- in or into a state of sleep: He fell asleep quickly.
- into a dormant or inactive state; to rest: Their anxieties were put asleep.
- into the state of death.
- sleeping: He is asleep.
- dormant; inactive.
- (of the foot, hand, leg, etc.) numb.
Origin of asleep
Examples from the Web for half-asleep
Sally, the American student, was half-asleep at a corner table after a pub crawl.Rome’s Deadly Pub Crawls Kill American College Student
Barbie Latza Nadeau
March 1, 2014
And he rammed his own rifle one inch from the face of the half-asleep figure.The Night the SEALS Captured the Butcher of Fallujah
November 11, 2013
Nasmyth was half-asleep when the cook and the leader of the gang came in.The Greater Power
I was half-asleep when I heard a new noise under the sledge.Eben Holden
Fouquet had just retired to his room, still smiling, but more than half-asleep.The Man in the Iron Mask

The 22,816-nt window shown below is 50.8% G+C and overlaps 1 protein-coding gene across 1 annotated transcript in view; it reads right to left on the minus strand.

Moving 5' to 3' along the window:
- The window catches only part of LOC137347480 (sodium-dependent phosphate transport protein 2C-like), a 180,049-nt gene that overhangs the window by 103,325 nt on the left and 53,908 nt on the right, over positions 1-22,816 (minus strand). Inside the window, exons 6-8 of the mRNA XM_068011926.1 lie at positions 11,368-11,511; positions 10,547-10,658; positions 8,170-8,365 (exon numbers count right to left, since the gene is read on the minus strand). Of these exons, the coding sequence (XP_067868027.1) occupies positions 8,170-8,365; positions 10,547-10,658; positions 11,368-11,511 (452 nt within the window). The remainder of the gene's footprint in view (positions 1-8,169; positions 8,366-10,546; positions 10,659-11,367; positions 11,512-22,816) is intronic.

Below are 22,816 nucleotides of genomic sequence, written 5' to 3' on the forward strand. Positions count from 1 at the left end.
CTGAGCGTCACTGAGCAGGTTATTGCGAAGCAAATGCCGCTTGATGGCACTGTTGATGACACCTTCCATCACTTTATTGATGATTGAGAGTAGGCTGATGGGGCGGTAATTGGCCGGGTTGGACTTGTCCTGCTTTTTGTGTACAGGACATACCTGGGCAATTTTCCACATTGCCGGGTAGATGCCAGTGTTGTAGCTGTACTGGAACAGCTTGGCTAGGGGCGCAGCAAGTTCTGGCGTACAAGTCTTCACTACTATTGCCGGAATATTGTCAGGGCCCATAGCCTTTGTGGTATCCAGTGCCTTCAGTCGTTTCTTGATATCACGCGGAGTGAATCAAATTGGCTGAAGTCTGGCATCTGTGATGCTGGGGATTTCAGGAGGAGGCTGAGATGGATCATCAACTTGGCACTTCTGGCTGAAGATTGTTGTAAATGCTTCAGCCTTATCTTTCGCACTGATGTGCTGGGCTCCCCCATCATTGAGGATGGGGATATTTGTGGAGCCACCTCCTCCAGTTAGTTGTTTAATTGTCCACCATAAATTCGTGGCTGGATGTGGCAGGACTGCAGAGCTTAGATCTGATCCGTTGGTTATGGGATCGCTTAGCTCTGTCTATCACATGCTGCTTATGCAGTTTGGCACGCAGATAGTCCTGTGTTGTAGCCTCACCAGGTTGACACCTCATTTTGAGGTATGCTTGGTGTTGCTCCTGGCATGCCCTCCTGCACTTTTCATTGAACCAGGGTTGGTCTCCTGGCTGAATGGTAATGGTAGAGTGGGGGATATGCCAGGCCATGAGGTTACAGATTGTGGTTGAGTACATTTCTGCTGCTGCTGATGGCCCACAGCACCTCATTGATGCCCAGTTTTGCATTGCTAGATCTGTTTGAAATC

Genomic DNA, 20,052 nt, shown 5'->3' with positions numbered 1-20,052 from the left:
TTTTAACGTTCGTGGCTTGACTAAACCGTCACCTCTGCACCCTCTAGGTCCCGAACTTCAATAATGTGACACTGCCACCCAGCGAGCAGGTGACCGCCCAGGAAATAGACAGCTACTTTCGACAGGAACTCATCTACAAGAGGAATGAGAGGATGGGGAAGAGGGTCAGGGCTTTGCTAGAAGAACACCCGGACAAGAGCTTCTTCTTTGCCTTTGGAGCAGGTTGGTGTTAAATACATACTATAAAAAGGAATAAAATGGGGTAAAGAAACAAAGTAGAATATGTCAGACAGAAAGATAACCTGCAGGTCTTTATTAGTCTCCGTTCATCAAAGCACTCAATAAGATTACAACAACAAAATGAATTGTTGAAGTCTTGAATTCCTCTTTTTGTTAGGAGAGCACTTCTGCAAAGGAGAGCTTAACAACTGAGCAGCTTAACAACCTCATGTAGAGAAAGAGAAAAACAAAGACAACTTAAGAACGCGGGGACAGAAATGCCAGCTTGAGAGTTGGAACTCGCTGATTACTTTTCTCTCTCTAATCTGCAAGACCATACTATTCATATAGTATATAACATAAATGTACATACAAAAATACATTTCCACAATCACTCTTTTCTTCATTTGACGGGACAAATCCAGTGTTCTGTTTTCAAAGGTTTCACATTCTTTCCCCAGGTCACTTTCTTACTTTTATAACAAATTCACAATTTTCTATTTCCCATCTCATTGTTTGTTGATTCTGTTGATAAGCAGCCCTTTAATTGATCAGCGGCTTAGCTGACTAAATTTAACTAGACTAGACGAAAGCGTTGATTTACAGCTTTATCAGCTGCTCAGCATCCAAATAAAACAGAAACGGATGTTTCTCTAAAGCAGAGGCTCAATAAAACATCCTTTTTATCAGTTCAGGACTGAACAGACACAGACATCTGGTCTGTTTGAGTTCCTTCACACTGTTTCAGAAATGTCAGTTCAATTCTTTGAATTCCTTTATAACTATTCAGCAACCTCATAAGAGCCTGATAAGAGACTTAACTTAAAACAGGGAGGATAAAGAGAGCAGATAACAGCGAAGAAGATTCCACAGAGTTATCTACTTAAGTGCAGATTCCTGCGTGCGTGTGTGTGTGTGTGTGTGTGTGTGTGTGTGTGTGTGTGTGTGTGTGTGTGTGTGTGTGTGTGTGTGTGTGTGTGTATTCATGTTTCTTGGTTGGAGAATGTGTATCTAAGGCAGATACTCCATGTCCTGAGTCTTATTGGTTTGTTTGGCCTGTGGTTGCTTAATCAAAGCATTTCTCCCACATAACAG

Alexandre Dumas, Pere
Allan was half-asleep, or what did instead, in one of his abstracted moods.The Rose Garden Husband
His words, though only muttered, awaken Cypriano, still only half-asleep.Gaspar the Gaucho
- neither fully asleep nor awake
- in or into a state of sleep
- in or into a dormant or inactive state
- (of limbs, esp when the blood supply to them has been restricted) numb; lacking sensation
- euphemistic dead
Word Origin and History for half-asleep
c.1200, aslepe, o slæpe, from Old English on slæpe (see sleep). The parallel form on sleep continued until c.1550. Of limbs, "numb through stoppage of circulation," from late 14c. Meaning "inattentive, off guard" is from mid-14c.
- In a state of sleep; sleeping.
- Numb, as of a limb.
- In or into a state of sleep.
- In or into a state of apathy or indifference.
- Into the sleep of the dead.